THURSDAY, Sept. 19 Pulitzer Prize-winning novelist Michael Chabon pens a deal worth mid-seven figures to write the sequel to the summer box-office smash Spider-Man, Hollywood trade paper Variety reports today. He'd really have to screw up to fail at this assignment since Columbia Pictures has already locked up the first flick's stars (Tobey Maguire and Kirstin Dunst) and director (Sam Raimi). And Chabon has that goddamned golden-boy touch going for him. He was one of the first stars to come out of UC Irvine's master of fine arts program. His first novel, published when he was 24, was a best-seller. And, of course, there's his 2001 Pulitzer for The Amazing Adventures of Kavalier & Clay, which he has already adapted for the screen. Did we mention we hate his guts?
FRIDAY, Sept. 20 In more Columbia Pictures news, the studio today releases the thriller Trapped without pre-screening it for film critics or having its stars hit the yak-show circuit to promote it. Must be a real stinker, you're probably thinking. You're probably wrong. Studio execs explain that the quiet opening is out of deference to Orange County's Samantha Runnion abduction case and this summer's other high-profile child snatchings. In the movie, Kevin Bacon and Courtney Love kidnap an 8-year-old girl, whose yummy mummy, Charlize Theron, defies the FBI to try to save her. It's too early to tell if goddamned golden boy Michael Chabon will pen the sequel, but let's keep our fingers crossed there's a part for Tawny Kitaen.
SATURDAY, Sept. 21 There was the 1997 game where the Notre Dame Fighting Irishcame out in green uniforms before their game against the USC Trojans, who went on to lose. There were all those decibel-shattering pre-game ceremonies during the Michael Jordan-era Chicago Bulls. And there was the San Francisco Giants last year wearing replicas of their 1951 uniforms in a game against the Los Angeles Dodgers, who as the Brooklyn Dodgers lost a heartbreaker to the then-New York Giants in '51. The latest attempt at pre-game psych-outs comes before today's game between the Anaheim Angels and Seattle Mariners at Safeco Field, where Dave Henderson throws out the first pitch. The Angels were one strike away from going to the World Series in 1986 when Henderson hit a two-run home run that eventually led to his Boston Red Sox going to the big show. The Angels have not been back to the playoffs since. The Mariners claim the timing of the ceremony featuring Henderson, who capped his career in Seattle, is purely coincidental. But the Angels, who can clinch a spot in this year's playoffs with a win, lose, 6-4.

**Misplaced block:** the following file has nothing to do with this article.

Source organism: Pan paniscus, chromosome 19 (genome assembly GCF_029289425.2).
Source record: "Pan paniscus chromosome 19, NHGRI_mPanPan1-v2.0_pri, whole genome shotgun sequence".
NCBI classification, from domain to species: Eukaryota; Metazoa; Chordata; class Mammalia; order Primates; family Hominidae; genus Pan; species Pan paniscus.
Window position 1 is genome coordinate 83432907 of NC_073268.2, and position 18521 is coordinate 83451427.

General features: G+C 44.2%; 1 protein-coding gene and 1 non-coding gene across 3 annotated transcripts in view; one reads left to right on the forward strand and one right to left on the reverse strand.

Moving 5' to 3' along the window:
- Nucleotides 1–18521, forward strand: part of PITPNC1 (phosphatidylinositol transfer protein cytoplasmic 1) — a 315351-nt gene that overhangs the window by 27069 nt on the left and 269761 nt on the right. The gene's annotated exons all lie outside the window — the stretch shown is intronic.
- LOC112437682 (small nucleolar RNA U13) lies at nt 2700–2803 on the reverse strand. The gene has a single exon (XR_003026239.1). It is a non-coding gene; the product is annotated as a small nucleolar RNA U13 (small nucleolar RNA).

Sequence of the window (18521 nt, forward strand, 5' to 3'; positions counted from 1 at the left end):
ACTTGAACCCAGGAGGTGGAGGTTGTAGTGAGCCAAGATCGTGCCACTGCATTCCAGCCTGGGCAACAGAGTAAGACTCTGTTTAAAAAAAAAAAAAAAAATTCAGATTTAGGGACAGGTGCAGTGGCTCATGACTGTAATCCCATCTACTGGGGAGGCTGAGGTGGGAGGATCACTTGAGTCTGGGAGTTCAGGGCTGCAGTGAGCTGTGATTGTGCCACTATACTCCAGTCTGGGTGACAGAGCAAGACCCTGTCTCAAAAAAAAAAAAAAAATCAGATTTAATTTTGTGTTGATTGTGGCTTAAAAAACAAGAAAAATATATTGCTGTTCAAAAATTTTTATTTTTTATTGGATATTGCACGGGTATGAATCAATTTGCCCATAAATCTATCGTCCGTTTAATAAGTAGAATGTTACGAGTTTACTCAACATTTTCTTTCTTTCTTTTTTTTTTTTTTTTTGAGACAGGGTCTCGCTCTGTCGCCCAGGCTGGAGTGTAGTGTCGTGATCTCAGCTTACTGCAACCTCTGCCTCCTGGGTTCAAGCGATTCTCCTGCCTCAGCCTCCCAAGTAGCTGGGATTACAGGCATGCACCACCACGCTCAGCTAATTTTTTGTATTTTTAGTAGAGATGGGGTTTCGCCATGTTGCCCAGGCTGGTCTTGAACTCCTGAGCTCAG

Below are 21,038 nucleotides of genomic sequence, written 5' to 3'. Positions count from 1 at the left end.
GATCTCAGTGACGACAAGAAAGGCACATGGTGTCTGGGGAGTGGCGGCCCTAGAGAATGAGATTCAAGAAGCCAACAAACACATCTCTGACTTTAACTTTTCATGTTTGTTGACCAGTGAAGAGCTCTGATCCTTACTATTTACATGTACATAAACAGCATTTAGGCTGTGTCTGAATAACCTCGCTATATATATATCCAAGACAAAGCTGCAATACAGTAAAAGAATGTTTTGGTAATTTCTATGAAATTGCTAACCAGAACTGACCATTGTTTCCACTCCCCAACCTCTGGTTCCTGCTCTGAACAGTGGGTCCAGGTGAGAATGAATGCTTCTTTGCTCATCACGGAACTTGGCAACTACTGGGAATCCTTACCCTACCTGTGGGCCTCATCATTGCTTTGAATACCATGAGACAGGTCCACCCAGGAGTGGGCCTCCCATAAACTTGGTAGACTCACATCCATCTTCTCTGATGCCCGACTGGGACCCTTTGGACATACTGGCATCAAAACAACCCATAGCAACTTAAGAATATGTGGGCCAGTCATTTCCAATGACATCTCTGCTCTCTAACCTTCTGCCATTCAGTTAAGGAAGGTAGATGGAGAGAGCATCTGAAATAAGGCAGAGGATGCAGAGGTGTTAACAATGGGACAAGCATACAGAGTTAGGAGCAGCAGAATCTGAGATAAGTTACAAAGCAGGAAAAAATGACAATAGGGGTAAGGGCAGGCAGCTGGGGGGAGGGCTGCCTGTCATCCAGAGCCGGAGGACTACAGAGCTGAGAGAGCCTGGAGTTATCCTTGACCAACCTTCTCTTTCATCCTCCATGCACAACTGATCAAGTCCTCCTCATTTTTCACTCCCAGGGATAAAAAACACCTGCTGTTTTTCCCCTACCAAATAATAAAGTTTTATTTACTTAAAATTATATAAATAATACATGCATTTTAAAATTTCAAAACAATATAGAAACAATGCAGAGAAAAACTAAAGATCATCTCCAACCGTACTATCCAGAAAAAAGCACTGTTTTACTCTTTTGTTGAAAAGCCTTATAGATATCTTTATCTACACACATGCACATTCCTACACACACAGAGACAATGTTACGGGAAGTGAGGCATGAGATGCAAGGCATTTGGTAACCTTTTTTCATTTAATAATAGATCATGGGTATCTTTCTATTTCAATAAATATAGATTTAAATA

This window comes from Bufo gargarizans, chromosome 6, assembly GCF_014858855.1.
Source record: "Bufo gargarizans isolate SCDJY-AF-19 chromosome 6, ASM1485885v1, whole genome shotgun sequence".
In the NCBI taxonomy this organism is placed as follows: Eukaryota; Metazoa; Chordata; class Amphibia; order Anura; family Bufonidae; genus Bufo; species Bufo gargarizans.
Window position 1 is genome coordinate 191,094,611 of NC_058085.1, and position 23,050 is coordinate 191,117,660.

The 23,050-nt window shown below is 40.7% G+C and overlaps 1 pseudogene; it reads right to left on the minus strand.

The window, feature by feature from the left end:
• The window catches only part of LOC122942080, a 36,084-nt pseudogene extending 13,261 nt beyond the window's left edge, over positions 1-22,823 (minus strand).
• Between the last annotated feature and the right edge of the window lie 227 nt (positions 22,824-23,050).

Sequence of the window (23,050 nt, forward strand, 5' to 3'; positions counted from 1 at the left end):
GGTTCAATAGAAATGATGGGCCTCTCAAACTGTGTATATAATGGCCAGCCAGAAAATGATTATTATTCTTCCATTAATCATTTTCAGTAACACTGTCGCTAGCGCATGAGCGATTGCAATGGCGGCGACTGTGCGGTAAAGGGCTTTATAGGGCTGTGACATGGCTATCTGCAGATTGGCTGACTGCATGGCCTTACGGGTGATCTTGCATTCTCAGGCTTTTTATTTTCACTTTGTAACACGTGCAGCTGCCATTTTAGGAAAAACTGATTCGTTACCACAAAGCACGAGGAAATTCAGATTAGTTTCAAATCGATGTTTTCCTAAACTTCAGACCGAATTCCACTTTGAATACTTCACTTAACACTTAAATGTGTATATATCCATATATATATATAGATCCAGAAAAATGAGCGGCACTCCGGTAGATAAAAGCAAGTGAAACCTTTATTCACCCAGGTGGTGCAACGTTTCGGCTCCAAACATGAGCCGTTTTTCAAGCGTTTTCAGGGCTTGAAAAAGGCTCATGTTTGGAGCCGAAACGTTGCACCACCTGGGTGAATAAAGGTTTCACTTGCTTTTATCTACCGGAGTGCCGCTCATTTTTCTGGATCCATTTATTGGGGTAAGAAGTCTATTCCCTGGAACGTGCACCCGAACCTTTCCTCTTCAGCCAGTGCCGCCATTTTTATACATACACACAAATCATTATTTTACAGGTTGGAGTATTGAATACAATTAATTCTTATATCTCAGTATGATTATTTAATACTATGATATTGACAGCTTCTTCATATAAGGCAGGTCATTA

SUNDAY, Sept. 22 About 300 Vietnamese-Americans apparently prevent a 30-member red Vietnamese trade delegation from meeting at Whittier Law School. Waving placards, U.S. and South Vietnam flags, and an effigy of Ho Chi Minhdangling from a noose, the protesters yell anti-Viet Cong chants at every car that pulls into the Costa Mesa campus. "Folks with the Vietnamese government, who are in the process of a weeklong trade delegation to the U.S., rented a public room here to meet with local businesspeople," explains Scott Wylie, the school's associate dean for external affairs. "The local Vietnamese community decided to come out and exercise their First Amendment rights, which they have every right to do. The trade delegation never made it into the facility." It's easy to see why they bailed. A slight man wearing army fatigues whips up the crowd with several chants in Vietnamese and one in English: "Down with Viet Cong!" to which his audience shouts back, "Down! Down! Down!" Son Do of Westminster tells us that someone learned the Vietnamese delegation was staying in a Garden Grove hotel, figured out their meeting itinerary and quickly spread the word to protesters, who prove quite united in their commie hatred. "The Viet Cong sold land to China," one man tells us. "The Vietnamese communists send poor girls to Malaysia and other places to be prostitutes," informs another. An elderly gent who claims the Vietnamese government supported the Sept. 11 attacks says he supports Dubya's War on Terrorism because he hopes the war will eventually go to Vietnam. Again.
Get the This Week's Top Stories Newsletter
Every week we collect the latest news, music and arts stories — along with film and food reviews and the best things to do this week — so that you'll never miss OC Weekly's biggest stories. Every week we collect the latest news, music and arts